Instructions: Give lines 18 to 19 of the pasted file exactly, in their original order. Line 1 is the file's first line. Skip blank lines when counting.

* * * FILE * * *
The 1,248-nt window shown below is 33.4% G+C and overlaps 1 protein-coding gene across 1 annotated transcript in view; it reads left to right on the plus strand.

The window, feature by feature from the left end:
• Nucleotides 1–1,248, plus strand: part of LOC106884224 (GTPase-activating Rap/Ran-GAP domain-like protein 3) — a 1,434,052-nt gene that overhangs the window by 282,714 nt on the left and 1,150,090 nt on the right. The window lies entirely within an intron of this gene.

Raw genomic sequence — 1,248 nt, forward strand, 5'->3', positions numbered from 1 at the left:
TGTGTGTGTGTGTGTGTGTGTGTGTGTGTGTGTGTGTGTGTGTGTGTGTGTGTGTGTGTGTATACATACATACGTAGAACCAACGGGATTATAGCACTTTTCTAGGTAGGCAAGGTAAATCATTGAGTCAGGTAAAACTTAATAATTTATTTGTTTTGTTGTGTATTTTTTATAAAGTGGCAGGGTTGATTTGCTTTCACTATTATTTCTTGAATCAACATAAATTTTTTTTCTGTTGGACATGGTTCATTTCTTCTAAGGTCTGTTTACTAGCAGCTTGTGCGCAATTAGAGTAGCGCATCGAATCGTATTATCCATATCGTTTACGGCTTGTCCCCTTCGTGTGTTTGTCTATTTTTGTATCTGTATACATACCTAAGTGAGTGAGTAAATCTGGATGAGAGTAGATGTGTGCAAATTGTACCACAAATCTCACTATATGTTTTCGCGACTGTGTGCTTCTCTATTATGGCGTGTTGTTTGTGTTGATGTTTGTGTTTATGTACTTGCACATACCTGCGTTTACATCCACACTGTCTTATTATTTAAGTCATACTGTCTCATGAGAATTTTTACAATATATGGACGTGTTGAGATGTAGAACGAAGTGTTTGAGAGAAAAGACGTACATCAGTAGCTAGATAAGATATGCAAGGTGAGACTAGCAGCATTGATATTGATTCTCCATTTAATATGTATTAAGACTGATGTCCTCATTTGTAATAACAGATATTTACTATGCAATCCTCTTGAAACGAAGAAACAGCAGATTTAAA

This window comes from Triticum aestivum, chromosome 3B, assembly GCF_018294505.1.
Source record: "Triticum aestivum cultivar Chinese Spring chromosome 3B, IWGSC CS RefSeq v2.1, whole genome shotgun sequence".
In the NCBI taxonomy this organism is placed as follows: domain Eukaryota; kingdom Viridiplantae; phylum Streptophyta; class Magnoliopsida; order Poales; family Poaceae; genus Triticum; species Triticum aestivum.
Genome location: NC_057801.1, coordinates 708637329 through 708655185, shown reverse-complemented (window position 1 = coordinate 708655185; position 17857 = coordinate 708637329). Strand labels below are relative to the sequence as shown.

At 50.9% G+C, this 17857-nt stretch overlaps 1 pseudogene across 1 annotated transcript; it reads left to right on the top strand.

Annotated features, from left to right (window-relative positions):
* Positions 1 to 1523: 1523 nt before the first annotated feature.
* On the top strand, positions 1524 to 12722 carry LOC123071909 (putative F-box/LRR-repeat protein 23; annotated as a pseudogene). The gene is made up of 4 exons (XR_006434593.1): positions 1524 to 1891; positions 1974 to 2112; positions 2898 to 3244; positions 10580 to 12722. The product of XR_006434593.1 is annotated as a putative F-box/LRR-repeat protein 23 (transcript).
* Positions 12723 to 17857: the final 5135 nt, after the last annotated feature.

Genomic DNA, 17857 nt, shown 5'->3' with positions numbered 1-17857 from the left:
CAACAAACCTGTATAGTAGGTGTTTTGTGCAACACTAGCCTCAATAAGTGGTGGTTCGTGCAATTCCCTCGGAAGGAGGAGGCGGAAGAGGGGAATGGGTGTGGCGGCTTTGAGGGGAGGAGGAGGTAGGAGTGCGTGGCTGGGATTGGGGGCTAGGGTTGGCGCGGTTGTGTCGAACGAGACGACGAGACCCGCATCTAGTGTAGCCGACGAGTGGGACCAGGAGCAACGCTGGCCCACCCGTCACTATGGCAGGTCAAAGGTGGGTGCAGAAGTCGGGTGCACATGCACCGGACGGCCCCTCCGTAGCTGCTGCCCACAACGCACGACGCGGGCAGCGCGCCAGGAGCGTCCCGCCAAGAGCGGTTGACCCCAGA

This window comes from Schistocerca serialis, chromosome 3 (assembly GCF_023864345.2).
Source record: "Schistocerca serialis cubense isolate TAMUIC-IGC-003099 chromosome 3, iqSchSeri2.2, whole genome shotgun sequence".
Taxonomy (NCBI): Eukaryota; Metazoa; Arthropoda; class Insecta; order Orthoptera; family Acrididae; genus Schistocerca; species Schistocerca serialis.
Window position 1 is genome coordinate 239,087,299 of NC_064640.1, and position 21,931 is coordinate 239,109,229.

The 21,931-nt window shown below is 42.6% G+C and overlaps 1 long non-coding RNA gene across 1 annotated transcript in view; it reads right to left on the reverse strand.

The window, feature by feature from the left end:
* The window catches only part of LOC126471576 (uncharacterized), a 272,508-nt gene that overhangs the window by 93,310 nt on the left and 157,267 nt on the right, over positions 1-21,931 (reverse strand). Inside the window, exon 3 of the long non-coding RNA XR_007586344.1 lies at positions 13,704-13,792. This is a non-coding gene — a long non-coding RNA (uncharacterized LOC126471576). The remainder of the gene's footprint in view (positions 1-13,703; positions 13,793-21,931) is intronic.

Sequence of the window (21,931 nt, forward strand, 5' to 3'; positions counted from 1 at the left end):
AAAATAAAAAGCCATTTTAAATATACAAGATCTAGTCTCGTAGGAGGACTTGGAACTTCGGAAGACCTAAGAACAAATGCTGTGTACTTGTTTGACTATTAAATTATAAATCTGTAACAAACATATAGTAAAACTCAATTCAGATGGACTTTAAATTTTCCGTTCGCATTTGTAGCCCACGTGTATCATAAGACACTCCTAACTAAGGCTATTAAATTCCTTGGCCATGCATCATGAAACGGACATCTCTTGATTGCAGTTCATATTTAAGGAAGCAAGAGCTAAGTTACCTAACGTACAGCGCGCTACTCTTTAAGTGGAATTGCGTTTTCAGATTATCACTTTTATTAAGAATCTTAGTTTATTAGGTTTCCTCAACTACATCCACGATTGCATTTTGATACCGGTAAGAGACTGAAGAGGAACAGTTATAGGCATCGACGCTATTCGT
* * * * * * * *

Source record: "Schistocerca serialis cubense isolate TAMUIC-IGC-003099 chromosome 3, iqSchSeri2.2, whole genome shotgun sequence".
Taxonomy (NCBI): Eukaryota; Metazoa; Arthropoda; class Insecta; order Orthoptera; family Acrididae; genus Schistocerca; species Schistocerca serialis.